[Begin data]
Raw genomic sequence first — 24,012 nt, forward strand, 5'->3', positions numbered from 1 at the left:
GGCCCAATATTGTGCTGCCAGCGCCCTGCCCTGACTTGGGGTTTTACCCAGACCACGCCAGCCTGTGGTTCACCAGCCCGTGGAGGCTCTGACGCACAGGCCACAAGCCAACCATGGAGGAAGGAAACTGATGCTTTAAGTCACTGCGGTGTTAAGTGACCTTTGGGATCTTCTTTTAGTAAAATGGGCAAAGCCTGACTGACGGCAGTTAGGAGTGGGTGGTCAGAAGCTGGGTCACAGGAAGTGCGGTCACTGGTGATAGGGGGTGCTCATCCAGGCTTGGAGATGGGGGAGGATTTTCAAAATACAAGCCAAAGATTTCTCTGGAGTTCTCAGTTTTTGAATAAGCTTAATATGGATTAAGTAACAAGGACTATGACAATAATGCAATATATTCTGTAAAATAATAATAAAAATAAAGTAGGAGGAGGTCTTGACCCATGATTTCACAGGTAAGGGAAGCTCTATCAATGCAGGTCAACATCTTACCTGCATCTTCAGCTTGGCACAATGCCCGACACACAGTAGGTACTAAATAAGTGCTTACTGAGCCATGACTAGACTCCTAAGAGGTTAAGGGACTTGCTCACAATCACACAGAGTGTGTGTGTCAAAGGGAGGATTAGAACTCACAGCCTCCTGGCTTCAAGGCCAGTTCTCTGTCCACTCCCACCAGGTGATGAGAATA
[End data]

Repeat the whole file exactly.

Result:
Raw genomic sequence first — 24,012 nt, forward strand, 5'->3', positions numbered from 1 at the left:
GGCCCAATATTGTGCTGCCAGCGCCCTGCCCTGACTTGGGGTTTTACCCAGACCACGCCAGCCTGTGGTTCACCAGCCCGTGGAGGCTCTGACGCACAGGCCACAAGCCAACCATGGAGGAAGGAAACTGATGCTTTAAGTCACTGCGGTGTTAAGTGACCTTTGGGATCTTCTTTTAGTAAAATGGGCAAAGCCTGACTGACGGCAGTTAGGAGTGGGTGGTCAGAAGCTGGGTCACAGGAAGTGCGGTCACTGGTGATAGGGGGTGCTCATCCAGGCTTGGAGATGGGGGAGGATTTTCAAAATACAAGCCAAAGATTTCTCTGGAGTTCTCAGTTTTTGAATAAGCTTAATATGGATTAAGTAACAAGGACTATGACAATAATGCAATATATTCTGTAAAATAATAATAAAAATAAAGTAGGAGGAGGTCTTGACCCATGATTTCACAGGTAAGGGAAGCTCTATCAATGCAGGTCAACATCTTACCTGCATCTTCAGCTTGGCACAATGCCCGACACACAGTAGGTACTAAATAAGTGCTTACTGAGCCATGACTAGACTCCTAAGAGGTTAAGGGACTTGCTCACAATCACACAGAGTGTGTGTGTCAAAGGGAGGATTAGAACTCACAGCCTCCTGGCTTCAAGGCCAGTTCTCTGTCCACTCCCACCAGGTGATGAGAATA